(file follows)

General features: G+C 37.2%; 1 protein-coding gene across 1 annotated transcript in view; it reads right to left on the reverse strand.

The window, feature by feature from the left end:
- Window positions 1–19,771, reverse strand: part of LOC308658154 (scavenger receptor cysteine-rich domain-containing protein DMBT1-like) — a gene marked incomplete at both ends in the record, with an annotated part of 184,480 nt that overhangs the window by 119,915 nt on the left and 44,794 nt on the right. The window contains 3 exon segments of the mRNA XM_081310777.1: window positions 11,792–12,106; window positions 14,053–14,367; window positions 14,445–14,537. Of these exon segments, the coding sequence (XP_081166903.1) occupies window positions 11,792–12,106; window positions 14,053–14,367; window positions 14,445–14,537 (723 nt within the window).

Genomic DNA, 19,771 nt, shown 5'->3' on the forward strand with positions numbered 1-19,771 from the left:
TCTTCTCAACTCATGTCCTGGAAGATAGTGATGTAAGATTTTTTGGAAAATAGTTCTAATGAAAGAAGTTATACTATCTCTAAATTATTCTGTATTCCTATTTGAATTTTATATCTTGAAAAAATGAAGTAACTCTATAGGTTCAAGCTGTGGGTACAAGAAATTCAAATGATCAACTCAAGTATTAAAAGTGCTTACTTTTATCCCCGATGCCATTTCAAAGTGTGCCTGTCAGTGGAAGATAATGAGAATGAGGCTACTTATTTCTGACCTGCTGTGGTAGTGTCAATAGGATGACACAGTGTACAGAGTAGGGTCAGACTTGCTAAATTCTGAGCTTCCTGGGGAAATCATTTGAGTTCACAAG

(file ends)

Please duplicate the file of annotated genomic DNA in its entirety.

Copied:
General features: G+C 37.2%; 1 protein-coding gene across 1 annotated transcript in view; it reads right to left on the reverse strand.

The window, feature by feature from the left end:
- Window positions 1–19,771, reverse strand: part of LOC308658154 (scavenger receptor cysteine-rich domain-containing protein DMBT1-like) — a gene marked incomplete at both ends in the record, with an annotated part of 184,480 nt that overhangs the window by 119,915 nt on the left and 44,794 nt on the right. The window contains 3 exon segments of the mRNA XM_081310777.1: window positions 11,792–12,106; window positions 14,053–14,367; window positions 14,445–14,537. Of these exon segments, the coding sequence (XP_081166903.1) occupies window positions 11,792–12,106; window positions 14,053–14,367; window positions 14,445–14,537 (723 nt within the window).

Genomic DNA, 19,771 nt, shown 5'->3' on the forward strand with positions numbered 1-19,771 from the left:
TCTTCTCAACTCATGTCCTGGAAGATAGTGATGTAAGATTTTTTGGAAAATAGTTCTAATGAAAGAAGTTATACTATCTCTAAATTATTCTGTATTCCTATTTGAATTTTATATCTTGAAAAAATGAAGTAACTCTATAGGTTCAAGCTGTGGGTACAAGAAATTCAAATGATCAACTCAAGTATTAAAAGTGCTTACTTTTATCCCCGATGCCATTTCAAAGTGTGCCTGTCAGTGGAAGATAATGAGAATGAGGCTACTTATTTCTGACCTGCTGTGGTAGTGTCAATAGGATGACACAGTGTACAGAGTAGGGTCAGACTTGCTAAATTCTGAGCTTCCTGGGGAAATCATTTGAGTTCACAAG